And the Durham report calls for subjects such as art and design, dance, drama and music to be a significant part of what’s taught to all children. This reflects the emphasis that we’re putting on that broad and balanced curriculum that the Education Act has long required.
I’m very glad you’ve been talking about cultural capital today. Because it really matters that children learn and enjoy things that they won’t necessarily experience at home or with their peer group. It’s really important that we have this debate.
A great curriculum gives children the essential knowledge and also builds the cultural capital they need to become well-rounded and informed citizens.
If you go back 100 years or so, we all had a great deal of the same cultural background: we sang the same nursery rhymes and we read the same children’s books. That isn’t the case any longer.
Any child arriving at an English school will be taught a core of subjects – English, maths, science – that is valuable. These are the subjects that we have decided children should know well. But beyond that, there is a great deal more that can equip children to make the most of adult life and to find the right path for them, not just academically.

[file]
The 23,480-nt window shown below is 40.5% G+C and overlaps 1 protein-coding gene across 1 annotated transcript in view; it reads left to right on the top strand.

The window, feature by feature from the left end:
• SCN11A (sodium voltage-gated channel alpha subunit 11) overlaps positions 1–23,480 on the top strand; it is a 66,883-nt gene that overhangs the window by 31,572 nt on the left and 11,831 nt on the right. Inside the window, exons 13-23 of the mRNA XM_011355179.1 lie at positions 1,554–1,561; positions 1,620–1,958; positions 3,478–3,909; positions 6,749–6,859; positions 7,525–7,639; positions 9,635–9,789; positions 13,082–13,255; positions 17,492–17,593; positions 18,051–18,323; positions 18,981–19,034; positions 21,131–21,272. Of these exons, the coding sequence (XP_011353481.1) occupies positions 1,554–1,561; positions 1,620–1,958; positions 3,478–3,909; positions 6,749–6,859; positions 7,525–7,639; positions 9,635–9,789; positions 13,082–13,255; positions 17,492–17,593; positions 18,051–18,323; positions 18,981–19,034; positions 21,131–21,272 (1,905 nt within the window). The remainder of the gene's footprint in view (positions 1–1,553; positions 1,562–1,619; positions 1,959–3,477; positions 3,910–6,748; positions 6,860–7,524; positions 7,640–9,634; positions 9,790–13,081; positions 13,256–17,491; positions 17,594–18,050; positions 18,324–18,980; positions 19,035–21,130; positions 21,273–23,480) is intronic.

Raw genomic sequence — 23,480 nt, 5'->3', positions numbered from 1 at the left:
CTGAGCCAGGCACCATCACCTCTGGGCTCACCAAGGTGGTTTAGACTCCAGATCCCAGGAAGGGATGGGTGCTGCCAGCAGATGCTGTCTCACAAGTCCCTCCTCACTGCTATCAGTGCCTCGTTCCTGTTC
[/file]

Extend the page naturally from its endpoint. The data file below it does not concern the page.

No single piece of this knowledge is categorised as essential, yet we all know that the more of this you have, the better equipped you are. This isn’t about prioritising one culture over others or about being the arbiters of taste. It’s about making sure that all children have lots of opportunities to add to what they’re likely to learn at home or from their peer group.
And it’s certainly not about elitism. My observation of schools is that they’re mostly trying to lean in the opposite direction. Teachers aren’t entrenching a narrow middle-class culture. I see a lot of activity in schools that celebrates diversity and brings in wider perspectives. That is providing an education for children who are going to experience the full complexity and richness of modern Britain.
I’m sure that many of you are familiar with the Bourdieu definition of the term, cultural capital. In our EIF handbook, what we say about cultural capital is taken from the national curriculum, the government’s policy instrument: it is “the essential knowledge that pupils need to be educated citizens, introducing them to the best that has been thought and said and helping to engender an appreciation of human creativity and achievement”.
The Bourdieu legacy tends to lead some people to think that cultural capital is therefore bad. In fact, he recognised its value, but he was pessimistic in thinking that education can’t make a difference. Where we depart from Bourdieu today is that we believe education is transformative and contributes to pupils’ ability to flourish in society and to be socially